Ultimately, this incident provides further evidence that the globalists in the Administration are taking charge of economic policy. The Bannon faction, which had already suffered a number of setbacks, seems to have lost another battle. And while Trump clearly still personally holds some instinctive enthusiasm for Bannon’s protectionist agenda, he’s yet to really act on it.
Many people on Wall Street twigged to this a good while ago. That’s one reason the stock market has done so well in the last few months. If investors believed a full-scale trade war were a serious possibility, the markets would have tanked. The smart money assumed Trump would eventually accept the advice of his more moderate advisers, and that assumption has been vindicated.
To be sure, this doesn’t mean that there won’t continue to be international tensions over trade, angry outbursts from Trump, or the occasional bit of actual protectionist policy. Having run the sort of campaign he did, the President has to offer some red meat to his supporters. Here, his Commerce Secretary, Wilbur Ross, appears keen to provide it. It was Ross who announced, at the start of this week, that the United States would impose a twenty-per-cent tariff on softwood lumber imported from Canada. And last week, Ross oversaw the launching of an investigation into the national-security implications of steel imports.
In imposing the tariffs on Canadian lumber, Ross was sending a signal that the Trump Administration is serious about redressing what it sees as wrongs. But this action needs to be kept in perspective. For more than a decade, the United States has been accusing Canadian producers of dumping their products in the U.S. at below-market prices. An agreement reached in 2006 expired in 2015, and the two sides have been sniping at each other ever since. Relatively speaking, the dispute is a minor one, however: the roughly $5.5 billion of softwood lumber that Canada sells to the U.S. accounts for just a fifth of one per cent of over-all U.S. imports.
And Canada is a safe target. During the campaign, the main targets of Trump’s trade rhetoric were China and Mexico. He accused China of manipulating the value of its currency and cheating on its trade agreements. He described naftaas the “worst trade deal in the history of the world.” And he promised that, once he took office, things would change radically.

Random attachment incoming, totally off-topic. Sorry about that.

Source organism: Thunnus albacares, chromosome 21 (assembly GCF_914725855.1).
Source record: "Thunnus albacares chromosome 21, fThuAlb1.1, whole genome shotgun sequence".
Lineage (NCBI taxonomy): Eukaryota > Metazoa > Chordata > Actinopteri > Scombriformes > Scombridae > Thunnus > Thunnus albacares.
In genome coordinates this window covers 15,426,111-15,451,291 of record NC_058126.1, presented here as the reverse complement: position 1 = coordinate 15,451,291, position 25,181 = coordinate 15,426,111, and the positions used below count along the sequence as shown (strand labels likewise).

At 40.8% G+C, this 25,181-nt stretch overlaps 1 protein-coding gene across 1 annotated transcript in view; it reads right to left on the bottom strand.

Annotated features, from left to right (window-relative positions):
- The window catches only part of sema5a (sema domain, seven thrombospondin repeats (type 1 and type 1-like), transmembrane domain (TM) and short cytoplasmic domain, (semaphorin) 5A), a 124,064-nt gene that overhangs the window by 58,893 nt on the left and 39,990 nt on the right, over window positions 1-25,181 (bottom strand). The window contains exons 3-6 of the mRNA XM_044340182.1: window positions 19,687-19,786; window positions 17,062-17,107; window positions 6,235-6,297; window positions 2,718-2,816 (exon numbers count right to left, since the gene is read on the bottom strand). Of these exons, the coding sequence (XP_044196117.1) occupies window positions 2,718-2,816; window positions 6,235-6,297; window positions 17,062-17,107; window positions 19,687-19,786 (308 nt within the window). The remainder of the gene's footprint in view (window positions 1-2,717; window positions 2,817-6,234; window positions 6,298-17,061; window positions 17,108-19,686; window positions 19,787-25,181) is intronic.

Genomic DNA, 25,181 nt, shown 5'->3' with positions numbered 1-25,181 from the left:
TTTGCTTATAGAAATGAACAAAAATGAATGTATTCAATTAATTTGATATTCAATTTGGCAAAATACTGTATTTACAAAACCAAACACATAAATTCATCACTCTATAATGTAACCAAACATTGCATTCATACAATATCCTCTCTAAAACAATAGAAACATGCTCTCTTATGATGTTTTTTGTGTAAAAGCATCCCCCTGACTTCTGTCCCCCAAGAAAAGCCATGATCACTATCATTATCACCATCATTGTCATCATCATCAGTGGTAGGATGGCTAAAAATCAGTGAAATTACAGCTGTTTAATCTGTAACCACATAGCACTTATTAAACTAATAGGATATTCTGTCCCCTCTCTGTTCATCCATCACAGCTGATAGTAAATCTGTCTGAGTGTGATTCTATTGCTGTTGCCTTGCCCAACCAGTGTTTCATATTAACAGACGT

They haven’t, really. Immediately after his Inauguration, Trump did sign an executive order pulling the United States out of the Trans-Pacific Partnership, but that was a fledgling agreement that hadn’t been ratified. At a meeting with Xi Jinping, the Chinese President, earlier this month, Trump agreed to a Chinese proposal that trade issues should be dealt with, at least initially, by teams of experts from both countries. In addition, he offered to go easy on the Chinese if they agreed to restrain North Korea’s nuclear ambitions. “I explained to the President of China that a trade deal with the U.S. will be far better for them if they solve the North Korean problem!” he said in an April 11th tweet. He has also dropped his claim that China is a currency manipulator.
This sort of pragmatism—or inconsistency, if that’s what you want to call it—is what reassures investors and others that Trump’s Presidency won’t upend the global trading system. But the fact that he seriously considered signing the naftaexecutive order, and the flip manner in which he reversed course, demonstrates that nothing is set in stone. With Trump, you never know for sure.